Linux and Open Source

About Linux and Open Source

Had to scratch my head to find the right tool for the job today - something that I used regularly at SMX but havn't had much need to use since.

The tool was 'vimdiff'. I needed to compare to configuration files (retrieved from two different servers) to understand what difference existed. Whilst 'diff' alone would've done it, I find the output hard to follow. vimdiff worked wonders!

Google hit I used also has some other useful tools:

For posterity.

Honourable mention for icdiff also.

I came across a Reddit Thread recently which included this gem:

From the comments that have been posted on this thread and what I found on the Mozilla forums so far:

1- In a new tab, type or paste about:config in the address bar and press Enter/Return. Click the button promising to be careful.

2- Set browser.newtab.url to about:blank>

3- To disable the callbacks to without enabling the "do not track" feature you need to remove the address from and


So i've now done both of the above and feel much better.

The Reddit page linked to a article talking about Mozilla's new Advertising strategy. I for one don't need a third party tracking what I do when I click on 'new tab' ... ! Interestingly there's also a move to remove browser.newtab.url due to "Abuse" which seems to be in itself, contentious, but it's possible you'll have to use an addon to achieve the above, at least in part, in the near future.

Sorry, couple more glitches with the server today. Really need to get on to migrating onto the new hardware I have running in parellel...

However I did find this useful stuff today :-)

Force Reboot :
#echo 1 > /proc/sys/kernel/sysrq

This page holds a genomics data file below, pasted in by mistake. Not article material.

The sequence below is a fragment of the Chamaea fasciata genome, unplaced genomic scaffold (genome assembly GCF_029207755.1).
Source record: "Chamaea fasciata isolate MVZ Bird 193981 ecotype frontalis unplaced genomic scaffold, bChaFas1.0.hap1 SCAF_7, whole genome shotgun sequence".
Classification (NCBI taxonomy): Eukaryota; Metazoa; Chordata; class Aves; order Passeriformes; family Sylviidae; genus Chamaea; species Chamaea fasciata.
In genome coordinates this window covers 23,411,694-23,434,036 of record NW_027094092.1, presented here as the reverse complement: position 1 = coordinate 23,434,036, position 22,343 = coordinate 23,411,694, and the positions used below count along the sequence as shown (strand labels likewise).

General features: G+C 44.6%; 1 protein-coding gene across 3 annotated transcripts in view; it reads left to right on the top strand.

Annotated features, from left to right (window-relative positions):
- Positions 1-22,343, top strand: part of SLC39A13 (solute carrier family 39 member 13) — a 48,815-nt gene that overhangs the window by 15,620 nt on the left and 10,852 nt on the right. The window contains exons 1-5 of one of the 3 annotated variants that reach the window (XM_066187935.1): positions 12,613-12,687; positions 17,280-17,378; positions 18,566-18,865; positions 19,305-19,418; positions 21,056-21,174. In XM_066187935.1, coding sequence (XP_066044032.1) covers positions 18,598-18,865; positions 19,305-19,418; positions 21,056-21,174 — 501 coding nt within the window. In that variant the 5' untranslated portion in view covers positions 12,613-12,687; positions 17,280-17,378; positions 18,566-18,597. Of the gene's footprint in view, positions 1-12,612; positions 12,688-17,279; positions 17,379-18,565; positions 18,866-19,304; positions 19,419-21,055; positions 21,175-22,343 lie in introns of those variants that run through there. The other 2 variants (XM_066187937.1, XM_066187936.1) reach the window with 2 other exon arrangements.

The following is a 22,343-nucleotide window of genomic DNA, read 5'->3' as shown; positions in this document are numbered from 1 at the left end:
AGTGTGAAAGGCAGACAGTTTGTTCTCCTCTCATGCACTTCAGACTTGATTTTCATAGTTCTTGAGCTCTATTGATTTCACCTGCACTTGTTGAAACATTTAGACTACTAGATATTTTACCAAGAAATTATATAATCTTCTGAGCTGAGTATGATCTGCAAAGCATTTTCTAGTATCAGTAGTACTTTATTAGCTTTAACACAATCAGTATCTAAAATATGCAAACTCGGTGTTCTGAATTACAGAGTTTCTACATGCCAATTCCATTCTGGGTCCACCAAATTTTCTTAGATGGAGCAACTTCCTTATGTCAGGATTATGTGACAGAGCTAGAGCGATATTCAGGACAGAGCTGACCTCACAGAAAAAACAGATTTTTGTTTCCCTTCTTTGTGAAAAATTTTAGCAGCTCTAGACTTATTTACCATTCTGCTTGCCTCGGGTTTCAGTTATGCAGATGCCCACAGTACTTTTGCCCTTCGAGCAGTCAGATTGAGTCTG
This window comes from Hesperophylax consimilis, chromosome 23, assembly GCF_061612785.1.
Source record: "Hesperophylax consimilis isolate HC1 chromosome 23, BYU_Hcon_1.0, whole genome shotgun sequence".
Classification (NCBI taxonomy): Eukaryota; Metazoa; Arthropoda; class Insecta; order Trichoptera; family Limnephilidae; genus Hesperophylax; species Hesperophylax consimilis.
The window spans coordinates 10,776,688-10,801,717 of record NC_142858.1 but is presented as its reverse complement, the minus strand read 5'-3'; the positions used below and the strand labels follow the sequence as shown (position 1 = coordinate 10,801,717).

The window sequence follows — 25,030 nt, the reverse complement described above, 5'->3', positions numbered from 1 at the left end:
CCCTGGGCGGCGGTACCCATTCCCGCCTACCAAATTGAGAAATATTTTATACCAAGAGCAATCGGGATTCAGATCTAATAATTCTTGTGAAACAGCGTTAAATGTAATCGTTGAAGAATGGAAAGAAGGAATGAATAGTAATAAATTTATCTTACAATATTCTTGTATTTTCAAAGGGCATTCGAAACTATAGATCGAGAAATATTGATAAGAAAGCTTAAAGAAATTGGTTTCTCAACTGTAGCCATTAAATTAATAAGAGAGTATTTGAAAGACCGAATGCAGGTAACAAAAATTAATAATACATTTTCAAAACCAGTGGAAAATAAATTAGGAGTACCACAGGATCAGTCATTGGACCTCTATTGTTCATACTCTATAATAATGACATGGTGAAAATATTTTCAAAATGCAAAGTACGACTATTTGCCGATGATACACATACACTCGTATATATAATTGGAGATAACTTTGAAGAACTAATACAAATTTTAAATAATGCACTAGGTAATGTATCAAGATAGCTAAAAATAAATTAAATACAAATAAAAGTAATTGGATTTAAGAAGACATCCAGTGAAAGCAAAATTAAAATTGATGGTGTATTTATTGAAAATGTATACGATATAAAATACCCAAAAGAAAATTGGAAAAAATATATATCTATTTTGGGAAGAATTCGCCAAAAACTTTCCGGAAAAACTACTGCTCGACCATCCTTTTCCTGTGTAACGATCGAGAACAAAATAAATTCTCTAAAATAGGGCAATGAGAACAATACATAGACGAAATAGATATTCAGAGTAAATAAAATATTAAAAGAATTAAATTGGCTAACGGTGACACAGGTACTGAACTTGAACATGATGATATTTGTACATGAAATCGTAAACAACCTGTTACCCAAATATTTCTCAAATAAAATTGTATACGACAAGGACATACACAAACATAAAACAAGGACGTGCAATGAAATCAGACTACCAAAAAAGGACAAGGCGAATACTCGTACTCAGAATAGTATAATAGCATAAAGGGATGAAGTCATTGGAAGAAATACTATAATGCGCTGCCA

#echo b > /proc/sysrq-trigger
If you want to force shutdown machine try this.
#echo 1 > /proc/sys/kernel/sysrq
#echo o > /proc/sysrq-trigger

Remove comments as required. :)

As retrieved from the Waybackmachine...


This Acceptable Use Policy (AUP) has been drafted in order to 'put in writing' what has been well known amongst participants for many years - what sort of behavior is acceptable on the Mailing List.

The NZLUG itself is an informal entity with no official ruling body and no constitution or rules of association. Its successful operation depends on the contribution of its volunteer list/website administrators (Nic Bellamy, Mark Foster, Scott Newton) and Systems Administrators (Nic Bellamy and Dylan Reeve). This document therefore is mainly a commonsense attitude to mailing list netiquette as it particularly applies to us. It is open to feedback, so let us know if you have any suggestions.

General Acceptable Use policies for Mailing Lists worldwide are based on RFC1855. However NZLUG conceeds that much of the information in RFC1855 is out of date and doesn't represent the realities of todays Internet. (But it was a lovely thought.)

As such whilst we encourage participants to read the above RFC it should be treated as largely educational and serve as a guide to the intention behind these policies.